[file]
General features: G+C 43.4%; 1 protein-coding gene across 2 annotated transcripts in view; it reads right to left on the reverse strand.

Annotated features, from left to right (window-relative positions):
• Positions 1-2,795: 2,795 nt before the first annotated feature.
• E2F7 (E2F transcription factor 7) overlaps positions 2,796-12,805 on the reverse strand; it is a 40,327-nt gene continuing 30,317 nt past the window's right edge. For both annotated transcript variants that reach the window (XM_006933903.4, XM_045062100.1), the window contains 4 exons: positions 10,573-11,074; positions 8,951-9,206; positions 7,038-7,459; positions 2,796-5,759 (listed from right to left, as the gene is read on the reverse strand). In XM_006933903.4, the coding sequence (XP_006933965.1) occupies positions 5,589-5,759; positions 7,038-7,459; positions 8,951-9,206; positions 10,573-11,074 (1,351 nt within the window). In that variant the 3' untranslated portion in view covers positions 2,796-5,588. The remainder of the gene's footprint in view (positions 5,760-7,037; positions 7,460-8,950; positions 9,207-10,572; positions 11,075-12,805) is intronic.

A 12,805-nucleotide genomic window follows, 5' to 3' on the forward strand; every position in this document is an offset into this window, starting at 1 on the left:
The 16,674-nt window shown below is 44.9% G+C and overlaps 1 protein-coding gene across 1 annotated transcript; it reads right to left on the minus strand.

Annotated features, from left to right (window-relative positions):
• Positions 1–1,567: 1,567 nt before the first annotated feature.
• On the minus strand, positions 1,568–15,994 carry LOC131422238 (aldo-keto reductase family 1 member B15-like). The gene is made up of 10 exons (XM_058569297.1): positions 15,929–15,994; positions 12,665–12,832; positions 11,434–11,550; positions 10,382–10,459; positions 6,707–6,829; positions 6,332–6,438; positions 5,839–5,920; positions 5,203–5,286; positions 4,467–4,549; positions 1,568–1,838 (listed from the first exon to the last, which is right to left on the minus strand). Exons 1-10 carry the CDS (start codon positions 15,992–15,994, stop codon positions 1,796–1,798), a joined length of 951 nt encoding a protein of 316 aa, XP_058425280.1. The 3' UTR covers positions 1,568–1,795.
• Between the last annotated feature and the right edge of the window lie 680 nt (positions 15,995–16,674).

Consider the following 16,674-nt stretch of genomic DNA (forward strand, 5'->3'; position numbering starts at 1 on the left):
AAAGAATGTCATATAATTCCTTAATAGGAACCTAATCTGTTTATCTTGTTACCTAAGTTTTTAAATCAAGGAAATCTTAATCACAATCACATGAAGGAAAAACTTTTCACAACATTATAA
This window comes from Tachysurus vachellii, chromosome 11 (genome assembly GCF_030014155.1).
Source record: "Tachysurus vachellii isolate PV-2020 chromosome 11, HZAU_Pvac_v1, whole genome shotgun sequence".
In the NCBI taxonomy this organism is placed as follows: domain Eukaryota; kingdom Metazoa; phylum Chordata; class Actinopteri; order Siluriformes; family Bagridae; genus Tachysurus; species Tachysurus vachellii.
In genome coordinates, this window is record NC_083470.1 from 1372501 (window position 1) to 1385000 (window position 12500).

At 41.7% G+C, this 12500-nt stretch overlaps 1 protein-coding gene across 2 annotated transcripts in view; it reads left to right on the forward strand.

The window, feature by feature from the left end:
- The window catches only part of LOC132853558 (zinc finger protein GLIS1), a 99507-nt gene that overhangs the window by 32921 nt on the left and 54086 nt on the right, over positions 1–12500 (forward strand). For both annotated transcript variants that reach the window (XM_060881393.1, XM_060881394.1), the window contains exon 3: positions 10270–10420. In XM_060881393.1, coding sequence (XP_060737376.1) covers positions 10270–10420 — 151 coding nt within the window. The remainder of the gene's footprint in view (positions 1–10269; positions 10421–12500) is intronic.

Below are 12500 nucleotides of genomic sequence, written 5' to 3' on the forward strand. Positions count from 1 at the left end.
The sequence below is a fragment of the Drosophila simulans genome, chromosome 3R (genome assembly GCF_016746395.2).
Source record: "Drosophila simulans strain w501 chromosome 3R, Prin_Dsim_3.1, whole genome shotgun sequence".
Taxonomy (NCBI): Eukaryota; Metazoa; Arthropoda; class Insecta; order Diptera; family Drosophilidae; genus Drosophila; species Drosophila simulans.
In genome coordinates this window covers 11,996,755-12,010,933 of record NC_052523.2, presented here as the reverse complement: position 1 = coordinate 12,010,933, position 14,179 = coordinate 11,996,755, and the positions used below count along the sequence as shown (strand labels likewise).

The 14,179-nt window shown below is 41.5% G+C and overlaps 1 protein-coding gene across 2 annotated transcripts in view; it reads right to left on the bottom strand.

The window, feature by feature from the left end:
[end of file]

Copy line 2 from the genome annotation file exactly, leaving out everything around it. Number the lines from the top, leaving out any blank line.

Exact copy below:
Annotated features, from left to right (window-relative positions):